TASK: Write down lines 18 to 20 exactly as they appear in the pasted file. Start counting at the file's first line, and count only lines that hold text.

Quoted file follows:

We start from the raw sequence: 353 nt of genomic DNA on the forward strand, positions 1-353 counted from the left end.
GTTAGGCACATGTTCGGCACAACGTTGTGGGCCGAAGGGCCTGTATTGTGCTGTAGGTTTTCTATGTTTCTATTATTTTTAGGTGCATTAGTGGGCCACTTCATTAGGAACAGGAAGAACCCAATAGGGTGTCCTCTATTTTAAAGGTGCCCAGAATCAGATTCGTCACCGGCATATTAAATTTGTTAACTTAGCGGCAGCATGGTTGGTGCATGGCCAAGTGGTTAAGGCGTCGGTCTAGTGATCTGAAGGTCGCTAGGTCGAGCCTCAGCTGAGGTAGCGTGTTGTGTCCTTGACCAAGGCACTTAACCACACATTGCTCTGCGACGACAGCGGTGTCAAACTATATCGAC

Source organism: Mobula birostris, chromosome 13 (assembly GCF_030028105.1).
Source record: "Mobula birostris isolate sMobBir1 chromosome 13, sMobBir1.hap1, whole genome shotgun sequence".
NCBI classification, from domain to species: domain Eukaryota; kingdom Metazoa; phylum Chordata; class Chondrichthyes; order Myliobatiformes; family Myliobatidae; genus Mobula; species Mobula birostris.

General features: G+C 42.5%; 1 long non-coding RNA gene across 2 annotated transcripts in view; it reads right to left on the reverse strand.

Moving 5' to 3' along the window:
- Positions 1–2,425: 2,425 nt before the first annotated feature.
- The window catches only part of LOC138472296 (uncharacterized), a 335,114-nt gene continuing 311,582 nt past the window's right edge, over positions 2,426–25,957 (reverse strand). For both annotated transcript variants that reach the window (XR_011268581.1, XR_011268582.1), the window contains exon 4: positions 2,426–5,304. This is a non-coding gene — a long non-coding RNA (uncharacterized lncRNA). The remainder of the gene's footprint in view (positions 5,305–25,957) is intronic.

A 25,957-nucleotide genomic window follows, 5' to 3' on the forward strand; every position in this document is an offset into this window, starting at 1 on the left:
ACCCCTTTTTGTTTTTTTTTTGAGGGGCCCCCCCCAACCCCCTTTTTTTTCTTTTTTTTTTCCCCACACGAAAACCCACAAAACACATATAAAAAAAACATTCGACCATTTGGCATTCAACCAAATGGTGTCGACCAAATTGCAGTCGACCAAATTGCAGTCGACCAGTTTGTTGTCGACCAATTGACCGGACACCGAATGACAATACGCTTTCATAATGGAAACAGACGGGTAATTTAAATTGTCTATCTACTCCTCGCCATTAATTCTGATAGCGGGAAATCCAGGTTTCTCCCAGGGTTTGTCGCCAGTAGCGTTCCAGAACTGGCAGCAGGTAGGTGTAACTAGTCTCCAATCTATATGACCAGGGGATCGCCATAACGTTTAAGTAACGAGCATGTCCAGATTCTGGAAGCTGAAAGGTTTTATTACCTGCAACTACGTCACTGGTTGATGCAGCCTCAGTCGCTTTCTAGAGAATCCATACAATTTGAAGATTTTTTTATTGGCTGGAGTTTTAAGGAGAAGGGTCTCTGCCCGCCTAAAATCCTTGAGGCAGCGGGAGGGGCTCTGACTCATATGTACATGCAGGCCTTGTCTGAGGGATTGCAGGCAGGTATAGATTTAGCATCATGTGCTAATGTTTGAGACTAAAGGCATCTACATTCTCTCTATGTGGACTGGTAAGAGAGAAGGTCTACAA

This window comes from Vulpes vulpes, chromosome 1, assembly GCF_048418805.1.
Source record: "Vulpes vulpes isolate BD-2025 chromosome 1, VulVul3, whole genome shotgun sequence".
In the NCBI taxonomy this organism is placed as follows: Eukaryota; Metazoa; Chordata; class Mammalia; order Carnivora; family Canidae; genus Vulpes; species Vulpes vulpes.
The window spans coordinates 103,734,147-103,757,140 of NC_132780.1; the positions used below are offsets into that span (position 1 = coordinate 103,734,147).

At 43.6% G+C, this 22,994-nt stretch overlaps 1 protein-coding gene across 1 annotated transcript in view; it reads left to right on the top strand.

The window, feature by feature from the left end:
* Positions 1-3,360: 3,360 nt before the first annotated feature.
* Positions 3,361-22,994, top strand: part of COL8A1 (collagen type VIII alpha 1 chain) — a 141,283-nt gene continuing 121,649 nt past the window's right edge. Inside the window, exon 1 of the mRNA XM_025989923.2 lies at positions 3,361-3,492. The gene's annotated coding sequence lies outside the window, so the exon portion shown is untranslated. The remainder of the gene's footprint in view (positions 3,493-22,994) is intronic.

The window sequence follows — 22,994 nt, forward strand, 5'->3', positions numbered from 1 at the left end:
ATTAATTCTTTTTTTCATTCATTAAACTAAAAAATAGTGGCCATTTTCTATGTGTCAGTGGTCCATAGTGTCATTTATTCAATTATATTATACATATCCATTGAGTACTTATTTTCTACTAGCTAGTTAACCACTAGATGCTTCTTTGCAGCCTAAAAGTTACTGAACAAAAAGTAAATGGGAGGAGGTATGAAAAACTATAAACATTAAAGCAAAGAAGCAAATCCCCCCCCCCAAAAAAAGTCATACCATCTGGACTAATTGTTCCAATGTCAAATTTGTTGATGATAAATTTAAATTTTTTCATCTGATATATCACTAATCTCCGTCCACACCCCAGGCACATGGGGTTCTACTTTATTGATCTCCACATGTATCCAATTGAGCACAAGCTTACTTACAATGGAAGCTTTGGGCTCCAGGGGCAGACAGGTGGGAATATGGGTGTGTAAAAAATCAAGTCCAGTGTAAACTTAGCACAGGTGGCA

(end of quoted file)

* Positions 1-3,360: 3,360 nt before the first annotated feature.
* Positions 3,361-22,994, top strand: part of COL8A1 (collagen type VIII alpha 1 chain) — a 141,283-nt gene continuing 121,649 nt past the window's right edge. Inside the window, exon 1 of the mRNA XM_025989923.2 lies at positions 3,361-3,492. The gene's annotated coding sequence lies outside the window, so the exon portion shown is untranslated. The remainder of the gene's footprint in view (positions 3,493-22,994) is intronic.

The window sequence follows — 22,994 nt, forward strand, 5'->3', positions numbered from 1 at the left end: